98, 99, Hooray! It's 100-Day!
Are you looking for a fun, quick and easy writing prompt for 100 Day?
How about a poster? Simply run them off and have students fill in their answers. Add a photograph for pizzazz and mount on construction paper.
What an awesome 100-Day bulletin board these will make.
Click on the link to view/download the 100-Day Writing Prompt Poster.
After I had designed the poster, my thoughts some how drifted to making a 100-Day quilt. I decided to expand the above writing prompts and dreamed up this equally easy quilt-square template.
There are several different things you can do with this 100-Day quilt template. Run off the larger quilt square on a variety of colored construction paper.
Divide 100 by the number of students you have in your class to see how many quilt squares each person gets.
If this is an odd number you can do the remaining ones, or ask the principal, secretary or another staff member, that the children know, to do 1 too.
Run the writing prompt quilt squares off on white construction paper.
Cut them apart, toss them in a container and have each child pick out X number of squares to complete.
In order to practice another Common Core State Standard, I purposely left off end punctuation.
Remind students to add the end punctuation after they have filled in the blanks.
It would be a good idea to review the period and exclamation point with them.
When you show students your sample, be sure and explain that their answers can be funny, but that they should make sense.
For example, it’s obvious that you can’t fit 100 dinosaurs in a lunch box, but you wouldn’t even put 1 in a lunch box.
They need to think of things that are appropriate, things that they normally would find in a room, locker, yard, etc.
In the blank spaces, they need to draw, use stickers, pictures from a magazine, a photograph or clip art, to illustrate their square.
Students choose whatever colored squares they want to glue their writing prompt squares on.
Assemble the quilt squares on the wall, bulletin board or pieces of tag board and display.
Assembling the quilt squares is a nice way to practice a color pattern. Another thing you can do is have each student do the entire quilt-block template.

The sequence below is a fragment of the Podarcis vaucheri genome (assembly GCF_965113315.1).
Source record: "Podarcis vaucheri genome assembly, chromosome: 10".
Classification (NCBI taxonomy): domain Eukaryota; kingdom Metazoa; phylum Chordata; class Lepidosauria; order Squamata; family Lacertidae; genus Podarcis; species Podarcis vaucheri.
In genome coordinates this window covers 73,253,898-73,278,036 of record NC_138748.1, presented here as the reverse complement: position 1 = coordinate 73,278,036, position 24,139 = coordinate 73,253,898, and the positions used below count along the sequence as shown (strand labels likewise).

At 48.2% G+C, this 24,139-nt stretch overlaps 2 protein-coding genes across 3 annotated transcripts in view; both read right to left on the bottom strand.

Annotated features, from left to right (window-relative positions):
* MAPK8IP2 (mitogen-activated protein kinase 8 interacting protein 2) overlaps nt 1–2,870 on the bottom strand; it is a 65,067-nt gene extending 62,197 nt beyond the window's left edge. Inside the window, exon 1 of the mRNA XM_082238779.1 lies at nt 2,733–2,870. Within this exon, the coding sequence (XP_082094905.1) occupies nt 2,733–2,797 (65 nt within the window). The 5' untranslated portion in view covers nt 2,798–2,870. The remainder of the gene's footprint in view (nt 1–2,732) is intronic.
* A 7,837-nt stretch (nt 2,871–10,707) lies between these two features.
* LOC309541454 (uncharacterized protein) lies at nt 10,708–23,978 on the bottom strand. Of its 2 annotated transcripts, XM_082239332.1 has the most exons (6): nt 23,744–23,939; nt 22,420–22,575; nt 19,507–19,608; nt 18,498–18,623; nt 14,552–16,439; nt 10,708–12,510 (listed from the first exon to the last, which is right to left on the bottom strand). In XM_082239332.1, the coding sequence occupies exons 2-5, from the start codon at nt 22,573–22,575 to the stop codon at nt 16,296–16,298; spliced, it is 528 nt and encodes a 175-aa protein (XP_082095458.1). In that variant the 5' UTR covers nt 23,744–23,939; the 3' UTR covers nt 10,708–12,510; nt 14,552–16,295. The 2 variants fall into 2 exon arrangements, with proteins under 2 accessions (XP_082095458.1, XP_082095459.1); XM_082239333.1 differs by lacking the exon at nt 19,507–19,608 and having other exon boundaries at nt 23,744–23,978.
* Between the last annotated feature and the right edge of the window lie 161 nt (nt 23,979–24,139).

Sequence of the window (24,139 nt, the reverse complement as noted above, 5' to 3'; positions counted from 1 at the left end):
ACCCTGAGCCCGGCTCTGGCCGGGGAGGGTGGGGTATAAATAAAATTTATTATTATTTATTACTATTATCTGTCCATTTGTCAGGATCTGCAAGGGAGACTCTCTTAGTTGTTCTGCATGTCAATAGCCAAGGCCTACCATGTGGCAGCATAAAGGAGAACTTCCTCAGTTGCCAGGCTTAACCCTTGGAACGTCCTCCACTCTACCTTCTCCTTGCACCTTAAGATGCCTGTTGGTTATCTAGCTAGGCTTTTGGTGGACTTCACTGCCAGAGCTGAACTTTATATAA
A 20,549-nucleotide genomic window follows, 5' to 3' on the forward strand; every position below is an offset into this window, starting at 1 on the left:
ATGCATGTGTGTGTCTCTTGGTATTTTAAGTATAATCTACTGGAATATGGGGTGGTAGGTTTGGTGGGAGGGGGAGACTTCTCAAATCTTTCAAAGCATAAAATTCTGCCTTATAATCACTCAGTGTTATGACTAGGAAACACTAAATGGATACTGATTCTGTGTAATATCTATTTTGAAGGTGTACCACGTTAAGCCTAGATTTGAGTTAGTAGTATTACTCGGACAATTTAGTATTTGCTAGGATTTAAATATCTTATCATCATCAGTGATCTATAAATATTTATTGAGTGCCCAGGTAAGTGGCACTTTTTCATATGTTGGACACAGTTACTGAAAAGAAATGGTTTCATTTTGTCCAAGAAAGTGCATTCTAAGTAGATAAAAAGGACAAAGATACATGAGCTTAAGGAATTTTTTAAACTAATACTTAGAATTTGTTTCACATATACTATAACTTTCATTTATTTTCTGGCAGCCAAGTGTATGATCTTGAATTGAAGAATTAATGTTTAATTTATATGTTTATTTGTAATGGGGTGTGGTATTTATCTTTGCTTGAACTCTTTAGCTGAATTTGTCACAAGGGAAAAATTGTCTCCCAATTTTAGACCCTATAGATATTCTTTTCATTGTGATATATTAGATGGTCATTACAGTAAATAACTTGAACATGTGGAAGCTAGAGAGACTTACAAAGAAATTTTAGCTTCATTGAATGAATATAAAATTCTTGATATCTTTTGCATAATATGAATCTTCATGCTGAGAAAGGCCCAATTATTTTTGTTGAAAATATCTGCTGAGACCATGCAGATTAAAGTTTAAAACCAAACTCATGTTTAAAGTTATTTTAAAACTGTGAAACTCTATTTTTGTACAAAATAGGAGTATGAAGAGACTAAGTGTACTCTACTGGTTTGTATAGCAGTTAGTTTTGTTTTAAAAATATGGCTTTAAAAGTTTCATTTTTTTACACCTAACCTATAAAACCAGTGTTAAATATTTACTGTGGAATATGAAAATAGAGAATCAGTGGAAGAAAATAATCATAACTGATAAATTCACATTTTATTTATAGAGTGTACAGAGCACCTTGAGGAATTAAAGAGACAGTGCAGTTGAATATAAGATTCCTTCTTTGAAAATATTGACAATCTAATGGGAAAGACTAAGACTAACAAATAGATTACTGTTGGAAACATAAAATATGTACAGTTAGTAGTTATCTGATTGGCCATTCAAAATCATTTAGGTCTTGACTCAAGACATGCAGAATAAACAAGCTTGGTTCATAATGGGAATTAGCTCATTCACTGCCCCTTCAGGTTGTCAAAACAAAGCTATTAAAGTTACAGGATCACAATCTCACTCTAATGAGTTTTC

It only took me 15 minutes to find all of the clip art and do the sample, so this is not a huge homework assignment.
Parents can interview younger children, and fill in the blanks with their answers.
You can have each child be responsible for their own background, to glue their answer quilt to, suggesting to parents in a note home, that they choose a large square sheet of fun-colored or patterned piece of scrapbook paper.
To expedite things, you could also simply buy a nice variety of sheets and let your students choose one.
Along with their writing prompt quilt, give them each a !00 Day header strip for them to glue at the top of their quilt.
Hole punch each side and string with yarn.
Add student photographs to make their quilts even more of a keepsake and add pizzazz to your display.
Be sure and make a quilt yourself. So you have an example to share with your students.
If you don’t have the time, I’ve included my completed template for you to fill in and add a backing.
My final quilt is a little fancier.
I cut a 3rd size square template and chose 3 different patterns of scrapbook paper.
After you have glued all of the squares together, students glue them on a large sheet of colored construction paper of their choice.
Top with the header caption and add a hanger.
You can also add photographs to these larger quilts too.
Click on the link to view/download the 100-Day Quilt Poster Writing Prompt
Whatever quilt you decide on, I know your students will enjoy making them, and your display will be awesome!
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"Expecting a kid to learn only from a textbook, is like asking them to look at a travel brochure and calling it a vacation." -Unknown